Like gardeners who wouldn’t dare go outside without applying a generous layer of sunblock, plants have devised many ways to protect themselves from scalding sun and moisture-stealing wind. One of their most common defenses is to guard their leaves and stems with layers of fine hairs. Even the finest of these hairs function by casting shade to cool plant tissue and slow evaporation. The second word of a plant’s scientific name sometimes reflects the botanical term for the type of fine hairs it has.
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Think cobwebs, and you have arachnoid plant hairs that often tinge plants with gray. In late spring, for example, prairie ragwort's (Packera plattensis, Senecio plattensis) clumps of toxic, arachnoid grayish-green foliage produce golden-yellow daisy-like flowers. Arachnoid hairs also cloak cobweb thistle's (Cirsium occidentale) whitish flower buds. Combined with its bristly, cherry-red blossoms and wooly, silver leaves, they make an unforgettable picture. These perennials are suitable for U.S Department of Agriculture plant hardiness zones 3 through 9 and 7 through 10, respectively.
Fine, ciliate hairs lining its leafstalks give fringed loosestrife (Lysimachia ciliata) its common name. Golden-yellow flowers -- often with rust-red centers -- nod at the bases of its leaves in summer. Up to 4 feet tall, the branching perennial grows in USDA zones 3 through 9. Ciliate hairs also fringe fleabanes' (Erigeron spp.) green, tapering leaves. Hardy in USDA zones 2 through 8, depending on species, fleabanes grow from 9 to 30 inches tall. Their clusters of yellow-centered, white, pink, blue or purple daisies bloom from midsummer into fall.
Short, fine hoary hairs also give plants a grayish cast. These hairs cover hoary skullcap's (Sculletaria incana) erect stems of tubular, purple-blue flowers and serrated green leaves. Hardy in USDA zones 5 through 8, the 3-foot perennial blooms in summer. Hoary vervain (Verbena stricta) pairs clumps of oval grayish-green leaves with pencil-thin spires of blue-violet flowers. The blossoms open in ascending order from May to September. Hoary vervain grows in USDA zones 4 through 7.
Straight, soft pilose hairs cover prairie phlox’ (Phlox pilosa) stems, leaves and flower tubes. In spring and summer, its pink or lavender blooms' contrasting throats guide hummingbirds and butterflies to their fragrant nectar. The compact phlox grows in USDA zones 4 through 9. Shaggy blazing star (Liatris pilosa) has spikes of hair-covered, pinkish-purple blooms that open in clusters from late summer into fall. The blossoms' long, arching styles give the plant a shaggy look. Grow it in USDA zones 6 through 9.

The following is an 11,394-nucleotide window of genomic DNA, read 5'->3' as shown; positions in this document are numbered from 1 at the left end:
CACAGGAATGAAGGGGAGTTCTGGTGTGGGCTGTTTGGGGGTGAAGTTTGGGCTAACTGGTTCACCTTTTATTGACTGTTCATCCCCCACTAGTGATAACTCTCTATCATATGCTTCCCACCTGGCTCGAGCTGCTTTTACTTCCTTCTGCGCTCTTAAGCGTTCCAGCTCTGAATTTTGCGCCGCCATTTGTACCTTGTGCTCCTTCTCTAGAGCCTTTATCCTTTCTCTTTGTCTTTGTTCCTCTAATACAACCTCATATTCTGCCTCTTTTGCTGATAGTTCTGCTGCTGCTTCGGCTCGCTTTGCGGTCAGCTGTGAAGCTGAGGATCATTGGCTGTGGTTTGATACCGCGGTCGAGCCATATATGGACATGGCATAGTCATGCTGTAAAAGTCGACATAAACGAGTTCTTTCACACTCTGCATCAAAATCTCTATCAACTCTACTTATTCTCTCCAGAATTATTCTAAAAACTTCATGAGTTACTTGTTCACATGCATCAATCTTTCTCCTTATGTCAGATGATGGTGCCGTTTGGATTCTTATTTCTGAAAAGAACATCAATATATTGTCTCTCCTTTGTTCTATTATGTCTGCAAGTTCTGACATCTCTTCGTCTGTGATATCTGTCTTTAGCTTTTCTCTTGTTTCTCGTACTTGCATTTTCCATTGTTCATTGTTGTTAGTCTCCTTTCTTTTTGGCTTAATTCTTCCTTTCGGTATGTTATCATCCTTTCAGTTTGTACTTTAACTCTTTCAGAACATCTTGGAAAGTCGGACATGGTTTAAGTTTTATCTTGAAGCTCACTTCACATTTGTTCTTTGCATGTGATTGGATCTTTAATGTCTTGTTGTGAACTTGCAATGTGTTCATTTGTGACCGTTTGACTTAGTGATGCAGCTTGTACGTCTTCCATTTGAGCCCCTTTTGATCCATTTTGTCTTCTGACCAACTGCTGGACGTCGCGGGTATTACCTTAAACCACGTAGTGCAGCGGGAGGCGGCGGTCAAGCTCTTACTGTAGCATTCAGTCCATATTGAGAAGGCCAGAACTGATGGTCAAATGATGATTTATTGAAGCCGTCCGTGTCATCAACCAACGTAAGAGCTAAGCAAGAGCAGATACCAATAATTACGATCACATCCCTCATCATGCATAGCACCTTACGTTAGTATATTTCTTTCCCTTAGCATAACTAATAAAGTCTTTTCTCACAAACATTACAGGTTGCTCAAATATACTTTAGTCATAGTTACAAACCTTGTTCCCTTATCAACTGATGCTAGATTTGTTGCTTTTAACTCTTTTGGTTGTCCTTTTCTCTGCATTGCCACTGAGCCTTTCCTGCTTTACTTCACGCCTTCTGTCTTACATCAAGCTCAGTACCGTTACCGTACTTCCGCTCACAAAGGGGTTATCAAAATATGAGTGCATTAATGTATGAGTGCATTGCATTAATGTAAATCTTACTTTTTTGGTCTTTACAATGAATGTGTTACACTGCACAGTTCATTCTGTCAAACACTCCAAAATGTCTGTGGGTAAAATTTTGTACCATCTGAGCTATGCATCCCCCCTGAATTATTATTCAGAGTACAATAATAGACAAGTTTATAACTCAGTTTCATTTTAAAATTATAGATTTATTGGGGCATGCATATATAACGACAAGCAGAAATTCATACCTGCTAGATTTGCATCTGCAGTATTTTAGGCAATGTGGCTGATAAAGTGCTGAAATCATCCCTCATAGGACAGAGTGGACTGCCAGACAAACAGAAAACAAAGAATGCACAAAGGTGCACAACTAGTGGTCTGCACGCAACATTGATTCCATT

Named for the fine hairs lying flat against their leaves and stems, silky lupine (Lupinus sericeus) and silky aster (Symphyotrichum sericeum, Aster sericeus) grow in USDA hardiness zones 4 through 8 and 2 through 9, respectively. Toxic, 1- to 2-foot silky lupine has round, compound green leaves with fingerlike leaflets and summer-long spikes of blue or purple blooms. Silky aster's clusters of dainty, yellow-centered, blue-violet flowers open from late summer to mid-fall. The daisy blooms top1 1/2- to 2 1/2-foot stems of silvery-green leaves.
Fine villous hairs form soft, shaggy layers on hairy alumroots' (Heuchera villosa) stems and leafstalks Grown in USDA zones 3 through 8 for its maplelike foliage and mid- to late-summer spires of airy pink or white flowers, the mounding perennial reaches 18 to 30 inches tall. Drought-tolerant coyote mint (Monardella villosa), found in USDA zones 7 through 10, has hairy, grayish-green foliage valued for its deer-repelling mint aroma. At 2 feet tall with, and equal spread, it's an attractive dryland groundcover -- especially in July and August, when powderpuff, lavender-blue flowers nearly conceal the leaves.